Imagine a disease that is the world’s biggest killer, with 1.5 million people dying from it each year. It is a disease that touches every country, but some, such as South Africa, Uzbekistan and India, have been hit particularly hard. This disease has a treatment which, in its simplest form, takes six months to complete. For the complex forms, treatment causes patients to become psychotic, attempt suicide, or permanently lose their hearing due to side effects and offers a 50 percent chance of cure at best; yet in the past 50 years, only two new drugs have been developed to treat a disease that many think is extinct. The disease? Tuberculosis.
Tuberculosis is a disease that affects millions of people today; in 2014, 9.6 million new cases required treatment. But it is a disease that mainly affects the poor, people in low- and middle-income countries. Multidrug-resistant forms of TB are particularly difficult to treat. MDR-TB — the result of TB bacteria becoming resistant to the standard, or first-line, drugs to treat TB — puts people through two years of treatment, including eight months of daily injections and a total of more than 14,600 pills to swallow. Many of the medicines to treat MDR-TB — some of them more than 50 or even 60 years old — have toxic side effects for people, such as deafness, psychosis and severe nausea.
So aren’t companies working on research and development into new treatments for TB patients?
TB can’t be treated with a single drug alone. It requires a combination of drugs to be used together as a treatment regimen. This need for regimens isn’t the barrier to developing new treatments. Since TB mainly affects people in LICs and MICs — typically people who can’t pay high prices for drugs — the market for TB regimens is far less lucrative than for other diseases. This lack of profitable market means promising drug candidates languish for the lack of a business case and significant sales figures, and scientific research into this global killer isn’t prioritized.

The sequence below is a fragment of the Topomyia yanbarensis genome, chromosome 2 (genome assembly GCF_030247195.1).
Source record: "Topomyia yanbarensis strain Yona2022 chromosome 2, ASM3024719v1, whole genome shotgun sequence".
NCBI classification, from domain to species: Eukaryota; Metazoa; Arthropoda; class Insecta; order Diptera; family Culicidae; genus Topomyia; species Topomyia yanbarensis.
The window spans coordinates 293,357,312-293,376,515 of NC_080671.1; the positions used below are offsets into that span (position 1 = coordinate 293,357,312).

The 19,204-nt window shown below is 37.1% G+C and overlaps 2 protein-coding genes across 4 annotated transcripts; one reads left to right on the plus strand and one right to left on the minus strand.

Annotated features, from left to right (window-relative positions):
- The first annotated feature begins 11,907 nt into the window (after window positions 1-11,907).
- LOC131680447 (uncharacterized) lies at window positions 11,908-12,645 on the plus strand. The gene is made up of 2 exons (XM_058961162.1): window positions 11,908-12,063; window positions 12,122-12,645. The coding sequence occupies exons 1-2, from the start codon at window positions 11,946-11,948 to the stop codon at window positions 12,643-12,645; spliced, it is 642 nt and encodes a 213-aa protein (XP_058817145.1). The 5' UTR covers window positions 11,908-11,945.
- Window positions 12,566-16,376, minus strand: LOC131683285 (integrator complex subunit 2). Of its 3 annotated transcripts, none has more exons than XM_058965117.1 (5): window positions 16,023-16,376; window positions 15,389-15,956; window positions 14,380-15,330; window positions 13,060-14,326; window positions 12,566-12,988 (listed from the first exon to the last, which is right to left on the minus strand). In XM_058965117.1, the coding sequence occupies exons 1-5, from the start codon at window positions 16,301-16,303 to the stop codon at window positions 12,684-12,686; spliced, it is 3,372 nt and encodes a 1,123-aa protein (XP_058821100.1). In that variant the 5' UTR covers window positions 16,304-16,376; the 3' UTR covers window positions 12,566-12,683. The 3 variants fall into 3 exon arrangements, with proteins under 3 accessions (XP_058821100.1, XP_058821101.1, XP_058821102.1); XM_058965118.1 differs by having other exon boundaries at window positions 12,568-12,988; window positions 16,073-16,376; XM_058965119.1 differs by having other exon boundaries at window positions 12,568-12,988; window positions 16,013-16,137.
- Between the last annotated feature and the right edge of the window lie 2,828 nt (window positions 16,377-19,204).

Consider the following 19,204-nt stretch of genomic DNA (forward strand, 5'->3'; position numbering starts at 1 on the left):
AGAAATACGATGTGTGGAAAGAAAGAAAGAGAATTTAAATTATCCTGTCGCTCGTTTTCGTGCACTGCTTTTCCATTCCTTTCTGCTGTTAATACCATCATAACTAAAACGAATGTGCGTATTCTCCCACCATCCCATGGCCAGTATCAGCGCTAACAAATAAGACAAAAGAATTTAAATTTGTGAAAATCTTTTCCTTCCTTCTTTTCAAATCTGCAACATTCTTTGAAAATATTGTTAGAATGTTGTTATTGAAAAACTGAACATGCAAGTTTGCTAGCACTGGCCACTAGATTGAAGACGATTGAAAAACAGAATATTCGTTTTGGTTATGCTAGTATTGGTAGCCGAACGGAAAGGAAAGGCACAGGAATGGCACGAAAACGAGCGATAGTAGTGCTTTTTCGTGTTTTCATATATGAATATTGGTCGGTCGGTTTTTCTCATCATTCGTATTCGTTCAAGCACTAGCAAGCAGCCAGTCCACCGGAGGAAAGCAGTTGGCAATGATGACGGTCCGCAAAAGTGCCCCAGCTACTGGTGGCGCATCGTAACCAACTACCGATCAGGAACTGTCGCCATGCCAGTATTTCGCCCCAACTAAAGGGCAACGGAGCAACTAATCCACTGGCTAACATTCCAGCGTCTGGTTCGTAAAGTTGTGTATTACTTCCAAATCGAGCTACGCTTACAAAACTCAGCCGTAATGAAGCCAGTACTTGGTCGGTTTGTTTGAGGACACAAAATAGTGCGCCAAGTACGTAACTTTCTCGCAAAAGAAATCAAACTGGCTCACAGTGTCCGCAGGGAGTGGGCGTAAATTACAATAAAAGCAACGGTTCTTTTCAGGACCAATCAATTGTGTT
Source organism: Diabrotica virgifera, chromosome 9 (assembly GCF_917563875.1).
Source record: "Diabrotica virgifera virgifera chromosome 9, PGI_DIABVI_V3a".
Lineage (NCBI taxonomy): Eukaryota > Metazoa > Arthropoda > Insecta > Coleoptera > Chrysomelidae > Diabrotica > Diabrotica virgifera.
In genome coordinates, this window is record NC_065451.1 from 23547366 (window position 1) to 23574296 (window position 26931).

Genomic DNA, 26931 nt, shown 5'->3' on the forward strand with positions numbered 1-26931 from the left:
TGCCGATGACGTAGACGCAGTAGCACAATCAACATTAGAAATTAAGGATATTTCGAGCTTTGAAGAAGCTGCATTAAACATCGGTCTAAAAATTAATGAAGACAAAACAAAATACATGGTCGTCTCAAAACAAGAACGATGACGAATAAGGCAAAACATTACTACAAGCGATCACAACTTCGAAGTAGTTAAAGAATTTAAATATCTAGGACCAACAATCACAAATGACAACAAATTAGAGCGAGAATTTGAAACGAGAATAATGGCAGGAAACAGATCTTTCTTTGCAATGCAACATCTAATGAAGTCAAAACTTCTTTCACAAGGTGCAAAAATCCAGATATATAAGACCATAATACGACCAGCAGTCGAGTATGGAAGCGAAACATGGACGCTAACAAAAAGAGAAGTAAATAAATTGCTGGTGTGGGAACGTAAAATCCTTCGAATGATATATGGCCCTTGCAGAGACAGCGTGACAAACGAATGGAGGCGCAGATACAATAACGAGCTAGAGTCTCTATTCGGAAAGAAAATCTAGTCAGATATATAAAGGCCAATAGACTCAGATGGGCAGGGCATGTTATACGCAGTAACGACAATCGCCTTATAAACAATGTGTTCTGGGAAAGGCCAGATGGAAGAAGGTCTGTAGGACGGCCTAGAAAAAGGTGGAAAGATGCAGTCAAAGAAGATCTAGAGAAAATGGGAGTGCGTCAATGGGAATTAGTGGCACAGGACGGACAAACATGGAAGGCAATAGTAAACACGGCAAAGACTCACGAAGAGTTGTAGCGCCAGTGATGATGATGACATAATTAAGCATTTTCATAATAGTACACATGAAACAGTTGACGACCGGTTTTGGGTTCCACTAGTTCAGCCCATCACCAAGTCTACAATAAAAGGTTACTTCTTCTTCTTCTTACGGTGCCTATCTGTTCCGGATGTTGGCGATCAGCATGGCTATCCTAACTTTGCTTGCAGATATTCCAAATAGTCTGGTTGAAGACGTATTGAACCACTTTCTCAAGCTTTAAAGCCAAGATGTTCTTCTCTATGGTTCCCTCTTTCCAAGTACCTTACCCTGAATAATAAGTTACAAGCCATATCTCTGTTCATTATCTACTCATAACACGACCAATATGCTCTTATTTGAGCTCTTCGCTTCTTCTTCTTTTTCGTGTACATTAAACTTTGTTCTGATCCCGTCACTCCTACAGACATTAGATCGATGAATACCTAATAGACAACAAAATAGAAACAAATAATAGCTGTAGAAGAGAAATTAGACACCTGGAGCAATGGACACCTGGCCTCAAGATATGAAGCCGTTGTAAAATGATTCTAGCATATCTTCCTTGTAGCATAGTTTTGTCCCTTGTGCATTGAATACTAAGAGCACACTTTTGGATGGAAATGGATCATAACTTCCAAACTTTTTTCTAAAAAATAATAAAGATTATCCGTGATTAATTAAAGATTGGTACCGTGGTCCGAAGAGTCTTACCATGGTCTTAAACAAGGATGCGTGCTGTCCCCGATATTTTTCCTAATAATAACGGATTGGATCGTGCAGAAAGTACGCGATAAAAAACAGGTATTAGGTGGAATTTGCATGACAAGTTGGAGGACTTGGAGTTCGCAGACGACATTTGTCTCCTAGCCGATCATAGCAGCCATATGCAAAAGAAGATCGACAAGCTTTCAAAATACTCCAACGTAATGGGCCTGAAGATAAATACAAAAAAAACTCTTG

To illustrate the point, private-sector investment in TB research and development has fallen by a third since 2011, and since 2012, pharmaceutical companies Pfizer, AstraZeneca, Novartis and Vertex have all withdrawn from TB drug development, closing R&D facilities. The lack of market incentives makes it difficult for research organizations to enter the TB R&D field and to take TB drug candidates through to late-stage clinical research, leaving significant gaps in the pipeline: currently, there are only six new TB drug candidates in clinical development, and there is just one late stage clinical trial testing all new drug regimens.
We urgently need new treatment combinations to effectively, safely, quickly, affordably and simply treat all forms of TB. But in order for them to be developed, the status quo of R&D — where development occurs only when there’s a market incentive to do so — must change. We need to see the following:
• Increased investment: The current spending of $674 million on all TB R&D (vaccines, diagnostics and treatment) is only one third of the $2 billion annual funding target needed as outlined by the World Health Organization;
• An open collaborative R&D approach: Such an approach would incentivize research organizations to share scientific data and compounds to promote early regimen development; and
• De-link R&D cost from end product prices: This would ensure affordability and access of resulting treatments.
The 3P Project — an abbreviated form of “push, pull, pool” — aims to address these issues. It uses “pull” funding to incentivize developers through the promise of financial rewards on the achievement of certain R&D objectives (i.e. through milestone prizes), coupled with “pooled” intellectual property and data to ensure open collaborative research into regimen development. Finally, it makes use of “push” funding in the form of grants to develop the regimens. The project will increase the number of compounds in the pipeline, speed up regimen development, and help ensure those compounds make it to clinical trials and don’t just sit on a shelf, their potential unfulfilled.
But there’s no point in developing new drugs if no-one can afford them. The 3P Project addresses this by separating (or “de-linking”) the cost of R&D from the end price of the resulting treatments. Once a regimen receives regulatory approval, the individual drugs or fixed-dose combinations could be licensed to multiple manufacturers with proven capacity to produce quality-assured drugs through the patent pool, allowing competition to lower prices to a sustainable level in developing countries. Regimen prices would be determined independent of the cost of R&D.
With commitment from developers, and funding for incentives from governments and other donors, new TB regimens that don’t leave people suffering on treatment aren’t just a pipe dream — they can be a reality.
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